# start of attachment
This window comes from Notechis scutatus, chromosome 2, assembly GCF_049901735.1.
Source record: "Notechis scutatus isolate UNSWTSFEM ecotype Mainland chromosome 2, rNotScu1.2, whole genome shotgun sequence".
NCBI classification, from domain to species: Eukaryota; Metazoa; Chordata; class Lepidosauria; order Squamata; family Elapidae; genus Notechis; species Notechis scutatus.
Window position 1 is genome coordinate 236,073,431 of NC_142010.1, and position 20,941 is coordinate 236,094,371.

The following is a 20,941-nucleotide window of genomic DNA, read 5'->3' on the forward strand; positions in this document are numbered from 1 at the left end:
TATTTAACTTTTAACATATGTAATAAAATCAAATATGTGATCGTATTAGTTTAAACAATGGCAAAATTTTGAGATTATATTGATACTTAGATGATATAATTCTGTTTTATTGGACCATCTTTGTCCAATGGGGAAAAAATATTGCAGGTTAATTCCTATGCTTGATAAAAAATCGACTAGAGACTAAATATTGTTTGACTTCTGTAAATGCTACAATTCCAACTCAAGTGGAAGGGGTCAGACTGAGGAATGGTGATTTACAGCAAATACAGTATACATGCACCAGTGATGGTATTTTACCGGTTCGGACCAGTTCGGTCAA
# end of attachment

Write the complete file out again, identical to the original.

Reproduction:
This window comes from Notechis scutatus, chromosome 2, assembly GCF_049901735.1.
Source record: "Notechis scutatus isolate UNSWTSFEM ecotype Mainland chromosome 2, rNotScu1.2, whole genome shotgun sequence".
NCBI classification, from domain to species: Eukaryota; Metazoa; Chordata; class Lepidosauria; order Squamata; family Elapidae; genus Notechis; species Notechis scutatus.
Window position 1 is genome coordinate 236,073,431 of NC_142010.1, and position 20,941 is coordinate 236,094,371.

The following is a 20,941-nucleotide window of genomic DNA, read 5'->3' on the forward strand; positions in this document are numbered from 1 at the left end:
TATTTAACTTTTAACATATGTAATAAAATCAAATATGTGATCGTATTAGTTTAAACAATGGCAAAATTTTGAGATTATATTGATACTTAGATGATATAATTCTGTTTTATTGGACCATCTTTGTCCAATGGGGAAAAAATATTGCAGGTTAATTCCTATGCTTGATAAAAAATCGACTAGAGACTAAATATTGTTTGACTTCTGTAAATGCTACAATTCCAACTCAAGTGGAAGGGGTCAGACTGAGGAATGGTGATTTACAGCAAATACAGTATACATGCACCAGTGATGGTATTTTACCGGTTCGGACCAGTTCGGTCAA